Ongoing clashes between protestors and security forces in Chile have forced President Sebastián Piñera’s government into a U-turn over hosting world leaders for two major international summits – the Asia Pacific Economic Forum (APEC) and COP25 climate talks – that were scheduled for November and December, respectively.
The most likely new candidate to host COP25 is Madrid, after the Spanish government made an offer on Thursday. A formal decision is likely to be made on Monday.
Piñera had insisted last week that APEC and COP25 would go ahead as planned. He has come under intense pressure since a 4% hike in metro fares in Chile’s capital Santiago sparked protests that have now run into a third week.
Many Chileans saw the rise as a move by its billionaire president to further enrich private companies while their living standards stagnate and inequality increases.
“As president of all Chileans, I always have to put their problems, interests… their needs, desires and hopes first in line.” Piñera said Wednesday. “It’s painful for Chile, but our government has decided not to carry out the APEC Summit … nor the COP.”
At least 18 are reported to have died since protests began. A state of emergency and curfew were in place last week, which saw the military hit the streets in several cities in an attempt to quell unrest.
Around 30,000 delegates were expected to attend COP25, but with the capital’s metro system severely damaged by protesters – only three of six lines are running and few stations are open – the government acknowledged that full transport operations could not have been restored for months.
Nicole Jenne, an international relations professor at Santiago’s Catholic University, said prior to Wednesday’s announcement that it faced “gigantic” logistical challenges in hosting the events.
However, she said they presented a huge opportunity, not only for the government to improve its tarnished international reputation but to show that it was taking seriously what people in the streets were calling for.
Unrest causes APEC, COP25 cancellation
In a move Jenne said was designed to address international concerns, Michelle Bachelet, a former Chilean president and current UN High Commissioner for Human Rights, sent a team to investigate alleged abuses since Piñera declared the country at war with “a violent enemy”.
Piñera apologised to citizens and agreed a set of economic and social policies designed to ease tension, including an increase in the universal basic pension and the minimum wage, and reneging on recent electricity hikes. On Saturday, he asked his cabinet to resign.
But the moves had little immediate impact as protestors again took to the streets up and down the country Monday, lighting bonfires and scuffling with police.
Sociologist Augusto Varas had said last week that protests were likely to rumble on. He said the maintenance of the social order in the coming weeks depended on the proper implementation of Piñera’s new Social Agenda and the police’s capacity to control demonstrations without the army’s help.
“A new state of emergency during these two meetings would not be acceptable and another mass outburst would mean they’d be cancelled,” he predicted.
The Chilean government had already faced calls for COP25 to be relocated or boycotted.
Ximena Rincón, a Chilean senator, said COP25 co-host Costa Rica should stage the event, while French politician Alexis Corbiére suggested the national government not attend so long as Chile’s military is outside the barracks.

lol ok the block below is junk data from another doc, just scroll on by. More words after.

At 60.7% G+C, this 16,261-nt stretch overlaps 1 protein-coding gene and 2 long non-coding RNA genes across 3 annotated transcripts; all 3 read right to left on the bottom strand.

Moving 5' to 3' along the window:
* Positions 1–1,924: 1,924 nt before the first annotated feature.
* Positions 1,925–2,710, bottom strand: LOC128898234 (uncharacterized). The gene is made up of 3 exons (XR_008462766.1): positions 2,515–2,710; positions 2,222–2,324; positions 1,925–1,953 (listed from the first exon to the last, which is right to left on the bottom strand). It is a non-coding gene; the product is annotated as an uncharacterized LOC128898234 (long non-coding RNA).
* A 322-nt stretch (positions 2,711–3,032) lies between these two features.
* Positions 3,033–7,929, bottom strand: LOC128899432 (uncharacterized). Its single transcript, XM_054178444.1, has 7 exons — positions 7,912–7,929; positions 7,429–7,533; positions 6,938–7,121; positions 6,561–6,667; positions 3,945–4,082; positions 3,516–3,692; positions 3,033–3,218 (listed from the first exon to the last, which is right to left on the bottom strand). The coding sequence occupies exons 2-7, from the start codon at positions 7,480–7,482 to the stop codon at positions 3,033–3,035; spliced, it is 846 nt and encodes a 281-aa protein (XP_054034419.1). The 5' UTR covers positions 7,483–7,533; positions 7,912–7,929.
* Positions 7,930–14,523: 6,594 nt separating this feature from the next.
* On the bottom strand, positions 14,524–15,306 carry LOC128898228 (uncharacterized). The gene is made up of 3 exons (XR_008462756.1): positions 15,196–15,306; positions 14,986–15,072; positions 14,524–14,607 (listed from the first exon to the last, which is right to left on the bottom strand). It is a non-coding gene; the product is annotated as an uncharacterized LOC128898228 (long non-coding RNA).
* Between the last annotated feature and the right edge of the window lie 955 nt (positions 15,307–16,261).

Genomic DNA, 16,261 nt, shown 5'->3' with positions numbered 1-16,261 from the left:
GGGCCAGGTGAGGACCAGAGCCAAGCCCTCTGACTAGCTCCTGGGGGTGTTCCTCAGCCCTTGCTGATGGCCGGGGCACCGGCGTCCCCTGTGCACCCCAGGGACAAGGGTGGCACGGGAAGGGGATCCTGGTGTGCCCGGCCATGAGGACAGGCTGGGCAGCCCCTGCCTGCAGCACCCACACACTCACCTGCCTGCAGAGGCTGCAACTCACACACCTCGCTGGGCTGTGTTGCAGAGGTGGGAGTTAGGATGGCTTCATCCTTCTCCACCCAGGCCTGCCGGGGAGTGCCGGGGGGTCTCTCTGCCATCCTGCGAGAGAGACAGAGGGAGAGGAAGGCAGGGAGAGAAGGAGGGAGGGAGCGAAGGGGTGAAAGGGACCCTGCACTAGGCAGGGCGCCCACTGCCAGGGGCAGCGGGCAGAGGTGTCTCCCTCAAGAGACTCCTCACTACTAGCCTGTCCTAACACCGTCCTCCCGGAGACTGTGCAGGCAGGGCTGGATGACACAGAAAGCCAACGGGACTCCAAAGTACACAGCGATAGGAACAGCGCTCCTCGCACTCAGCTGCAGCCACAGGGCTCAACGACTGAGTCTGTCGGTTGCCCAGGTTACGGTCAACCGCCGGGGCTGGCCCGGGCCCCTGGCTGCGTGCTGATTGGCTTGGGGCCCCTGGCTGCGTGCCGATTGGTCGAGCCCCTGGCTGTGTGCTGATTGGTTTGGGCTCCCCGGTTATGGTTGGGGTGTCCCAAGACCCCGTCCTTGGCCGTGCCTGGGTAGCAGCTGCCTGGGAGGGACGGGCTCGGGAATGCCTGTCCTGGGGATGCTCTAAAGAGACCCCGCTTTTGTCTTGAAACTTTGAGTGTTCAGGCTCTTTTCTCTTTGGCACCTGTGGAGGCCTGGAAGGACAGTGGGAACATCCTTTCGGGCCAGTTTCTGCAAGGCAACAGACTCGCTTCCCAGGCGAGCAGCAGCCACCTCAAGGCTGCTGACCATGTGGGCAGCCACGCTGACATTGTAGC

However, Carlos Rodríguez, Costa Rica’s environment minister, had ruled out his country hosting the COP.
“We expect the event to be in Chile and to go ahead as normal,” he said last week.
Yet Cristóbal Bellolio, a Chilean political analyst, said “the scenario has radically changed”.
“It’s unclear whether we can go back to normal and start thinking about the two upcoming summits in Santiago again,” he said last Friday.
On China’s attendance at APEC, foreign ministry spokesperson Hua Chunying told a press conference last week: “As we are following the situation in Chile, we believe the Chilean government can properly handle it and ensure a smooth and safe meeting.”
US President Donald Trump said earlier this month he expected a resolution to long-running trade tensions with China at the APEC meeting, although US officials since said this could take longer.
Trump’s mere presence at APEC in Chile would have had special significance and likely sparked another outburst. By contrast, the COP climate talks are bigger, have widespread citizen involvement, and would have attracted less “aggressive” demonstrations demanding more assertive policies to combat climate change, Varas said.
Jenne said that the climate movement is a bottom-up process, but that APEC has not properly fulfilled commitments to involve civil society in decision-making, nor focus on young people and gender equality.
Yet even during COP25, there was a risk of tension between the Chilean government and social groups.
The group Civil Society for Climate Action (SCAC, in the Spanish acronym), which includes several Chilean NGOs, said the current situation made dialogue on climate impossible.
“It is not viable to discuss the future of the planet, climate justice and each country’s commitments … as long as Chile has broken with the rule of law and sent soldiers to contain protests over social discontent, generating panic, murders, and cases of torture,” it wrote in a press release issued last Friday.
Civil society groups might have taken advantage of the two global meetings to denounce human rights violations committed before, during and since the demonstrations, Varas said.
Jenne said that COP25 offered an opportunity to: “make an important step forward by committing to civil society’s demands, and pushing – even unilaterally – concrete measures.”
This is an edited version of an article originally published on Dialogo Chino